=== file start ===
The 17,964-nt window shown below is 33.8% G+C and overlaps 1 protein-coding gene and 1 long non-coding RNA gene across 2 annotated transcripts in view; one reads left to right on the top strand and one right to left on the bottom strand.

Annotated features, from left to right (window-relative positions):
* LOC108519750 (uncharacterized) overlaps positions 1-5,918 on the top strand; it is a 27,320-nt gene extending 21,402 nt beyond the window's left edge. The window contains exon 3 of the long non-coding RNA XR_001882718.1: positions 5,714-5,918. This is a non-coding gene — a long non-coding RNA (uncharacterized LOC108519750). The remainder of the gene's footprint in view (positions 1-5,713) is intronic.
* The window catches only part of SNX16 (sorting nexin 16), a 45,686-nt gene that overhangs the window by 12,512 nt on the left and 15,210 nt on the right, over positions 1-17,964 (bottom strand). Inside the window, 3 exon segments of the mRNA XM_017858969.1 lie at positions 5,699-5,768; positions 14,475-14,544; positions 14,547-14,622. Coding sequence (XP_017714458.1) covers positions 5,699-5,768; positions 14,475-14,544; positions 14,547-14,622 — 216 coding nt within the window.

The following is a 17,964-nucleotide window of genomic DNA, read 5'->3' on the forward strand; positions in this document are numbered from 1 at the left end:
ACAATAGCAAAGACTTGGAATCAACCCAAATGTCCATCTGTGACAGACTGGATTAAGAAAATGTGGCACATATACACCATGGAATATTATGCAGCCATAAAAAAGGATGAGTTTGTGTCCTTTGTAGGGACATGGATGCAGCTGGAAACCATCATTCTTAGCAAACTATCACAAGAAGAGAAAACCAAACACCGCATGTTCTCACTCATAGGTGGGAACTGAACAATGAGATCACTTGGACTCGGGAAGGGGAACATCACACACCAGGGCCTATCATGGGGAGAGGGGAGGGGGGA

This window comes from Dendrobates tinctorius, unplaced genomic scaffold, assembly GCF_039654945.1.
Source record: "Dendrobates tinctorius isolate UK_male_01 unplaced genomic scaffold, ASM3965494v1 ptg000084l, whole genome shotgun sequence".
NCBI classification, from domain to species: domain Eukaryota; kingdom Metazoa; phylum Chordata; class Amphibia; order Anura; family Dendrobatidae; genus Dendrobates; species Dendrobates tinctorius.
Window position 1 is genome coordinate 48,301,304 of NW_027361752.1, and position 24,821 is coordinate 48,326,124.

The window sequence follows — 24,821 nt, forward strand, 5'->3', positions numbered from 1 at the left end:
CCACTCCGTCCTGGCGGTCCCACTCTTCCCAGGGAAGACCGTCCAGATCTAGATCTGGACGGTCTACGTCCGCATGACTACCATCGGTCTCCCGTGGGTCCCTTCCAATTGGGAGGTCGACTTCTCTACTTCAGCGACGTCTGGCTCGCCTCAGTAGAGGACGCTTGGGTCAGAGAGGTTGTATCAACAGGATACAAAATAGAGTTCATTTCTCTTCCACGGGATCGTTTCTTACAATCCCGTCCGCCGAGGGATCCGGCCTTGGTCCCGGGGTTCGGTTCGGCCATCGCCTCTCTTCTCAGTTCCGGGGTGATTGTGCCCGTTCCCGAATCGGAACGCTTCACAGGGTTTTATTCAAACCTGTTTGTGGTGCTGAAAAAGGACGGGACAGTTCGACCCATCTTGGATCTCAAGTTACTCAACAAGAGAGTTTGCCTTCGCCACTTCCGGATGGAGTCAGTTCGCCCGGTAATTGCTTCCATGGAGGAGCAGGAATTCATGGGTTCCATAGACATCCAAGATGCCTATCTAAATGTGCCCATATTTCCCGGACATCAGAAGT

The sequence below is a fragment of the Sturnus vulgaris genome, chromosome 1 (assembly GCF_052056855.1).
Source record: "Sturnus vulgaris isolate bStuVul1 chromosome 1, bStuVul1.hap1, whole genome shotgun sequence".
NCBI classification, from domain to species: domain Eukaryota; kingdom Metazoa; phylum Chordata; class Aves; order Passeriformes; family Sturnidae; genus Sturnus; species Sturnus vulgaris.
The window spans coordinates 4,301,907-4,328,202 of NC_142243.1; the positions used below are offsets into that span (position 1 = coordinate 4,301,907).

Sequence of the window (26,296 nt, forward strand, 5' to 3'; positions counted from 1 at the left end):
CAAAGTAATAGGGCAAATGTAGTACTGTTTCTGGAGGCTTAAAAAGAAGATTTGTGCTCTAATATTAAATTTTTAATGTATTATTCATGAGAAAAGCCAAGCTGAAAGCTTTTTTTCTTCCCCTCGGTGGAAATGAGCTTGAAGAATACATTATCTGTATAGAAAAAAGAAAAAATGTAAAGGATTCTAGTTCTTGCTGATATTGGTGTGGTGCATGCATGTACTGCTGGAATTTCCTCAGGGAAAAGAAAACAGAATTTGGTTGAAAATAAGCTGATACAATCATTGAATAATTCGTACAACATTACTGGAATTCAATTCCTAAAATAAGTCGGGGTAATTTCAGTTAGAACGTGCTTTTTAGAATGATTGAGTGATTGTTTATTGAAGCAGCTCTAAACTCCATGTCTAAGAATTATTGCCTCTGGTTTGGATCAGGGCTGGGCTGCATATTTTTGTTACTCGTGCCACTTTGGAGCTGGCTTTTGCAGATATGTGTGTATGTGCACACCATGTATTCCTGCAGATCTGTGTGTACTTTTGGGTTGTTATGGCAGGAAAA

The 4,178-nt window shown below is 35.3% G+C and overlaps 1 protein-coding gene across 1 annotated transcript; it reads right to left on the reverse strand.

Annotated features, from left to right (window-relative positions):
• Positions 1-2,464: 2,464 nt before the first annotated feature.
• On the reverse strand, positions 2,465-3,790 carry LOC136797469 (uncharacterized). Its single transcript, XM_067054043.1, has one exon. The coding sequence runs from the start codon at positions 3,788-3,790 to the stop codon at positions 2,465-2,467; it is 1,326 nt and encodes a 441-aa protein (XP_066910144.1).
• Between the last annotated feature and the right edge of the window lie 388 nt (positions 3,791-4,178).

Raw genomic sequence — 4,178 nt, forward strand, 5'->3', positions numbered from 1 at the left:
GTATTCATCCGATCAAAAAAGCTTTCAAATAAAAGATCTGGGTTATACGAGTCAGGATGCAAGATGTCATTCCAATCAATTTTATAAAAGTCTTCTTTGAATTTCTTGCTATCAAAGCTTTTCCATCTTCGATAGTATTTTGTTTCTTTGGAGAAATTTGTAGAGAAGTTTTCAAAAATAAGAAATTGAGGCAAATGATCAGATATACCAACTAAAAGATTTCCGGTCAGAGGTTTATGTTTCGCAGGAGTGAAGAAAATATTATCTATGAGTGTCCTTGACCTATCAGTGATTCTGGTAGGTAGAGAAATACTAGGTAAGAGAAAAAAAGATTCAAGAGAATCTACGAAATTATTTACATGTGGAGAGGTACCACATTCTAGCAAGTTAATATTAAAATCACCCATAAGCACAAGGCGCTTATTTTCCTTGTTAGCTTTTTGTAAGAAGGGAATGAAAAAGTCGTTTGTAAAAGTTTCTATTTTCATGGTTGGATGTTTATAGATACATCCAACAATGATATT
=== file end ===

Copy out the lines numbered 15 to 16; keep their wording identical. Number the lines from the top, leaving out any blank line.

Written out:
NCBI classification, from domain to species: domain Eukaryota; kingdom Metazoa; phylum Chordata; class Aves; order Passeriformes; family Sturnidae; genus Sturnus; species Sturnus vulgaris.
The window spans coordinates 4,301,907-4,328,202 of NC_142243.1; the positions used below are offsets into that span (position 1 = coordinate 4,301,907).